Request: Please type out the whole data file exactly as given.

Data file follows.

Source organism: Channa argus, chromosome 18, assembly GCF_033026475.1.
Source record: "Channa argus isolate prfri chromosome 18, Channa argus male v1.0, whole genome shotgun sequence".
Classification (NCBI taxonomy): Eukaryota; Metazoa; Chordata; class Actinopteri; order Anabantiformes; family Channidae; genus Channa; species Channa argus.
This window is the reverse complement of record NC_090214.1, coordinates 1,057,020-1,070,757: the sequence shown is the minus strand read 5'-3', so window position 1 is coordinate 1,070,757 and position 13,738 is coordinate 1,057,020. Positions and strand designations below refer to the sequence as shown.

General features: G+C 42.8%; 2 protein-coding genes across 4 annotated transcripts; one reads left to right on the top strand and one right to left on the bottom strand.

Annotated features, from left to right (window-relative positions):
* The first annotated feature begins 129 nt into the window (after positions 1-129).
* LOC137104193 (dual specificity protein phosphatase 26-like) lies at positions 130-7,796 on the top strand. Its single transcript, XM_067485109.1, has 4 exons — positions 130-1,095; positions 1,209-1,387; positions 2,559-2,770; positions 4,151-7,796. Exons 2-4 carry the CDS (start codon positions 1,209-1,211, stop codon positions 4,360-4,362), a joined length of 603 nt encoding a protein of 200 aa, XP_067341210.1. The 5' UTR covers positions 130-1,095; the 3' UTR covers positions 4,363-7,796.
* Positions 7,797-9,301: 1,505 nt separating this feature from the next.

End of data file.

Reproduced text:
Source organism: Channa argus, chromosome 18, assembly GCF_033026475.1.
Source record: "Channa argus isolate prfri chromosome 18, Channa argus male v1.0, whole genome shotgun sequence".
Classification (NCBI taxonomy): Eukaryota; Metazoa; Chordata; class Actinopteri; order Anabantiformes; family Channidae; genus Channa; species Channa argus.
This window is the reverse complement of record NC_090214.1, coordinates 1,057,020-1,070,757: the sequence shown is the minus strand read 5'-3', so window position 1 is coordinate 1,070,757 and position 13,738 is coordinate 1,057,020. Positions and strand designations below refer to the sequence as shown.

General features: G+C 42.8%; 2 protein-coding genes across 4 annotated transcripts; one reads left to right on the top strand and one right to left on the bottom strand.

Annotated features, from left to right (window-relative positions):
* The first annotated feature begins 129 nt into the window (after positions 1-129).
* LOC137104193 (dual specificity protein phosphatase 26-like) lies at positions 130-7,796 on the top strand. Its single transcript, XM_067485109.1, has 4 exons — positions 130-1,095; positions 1,209-1,387; positions 2,559-2,770; positions 4,151-7,796. Exons 2-4 carry the CDS (start codon positions 1,209-1,211, stop codon positions 4,360-4,362), a joined length of 603 nt encoding a protein of 200 aa, XP_067341210.1. The 5' UTR covers positions 130-1,095; the 3' UTR covers positions 4,363-7,796.
* Positions 7,797-9,301: 1,505 nt separating this feature from the next.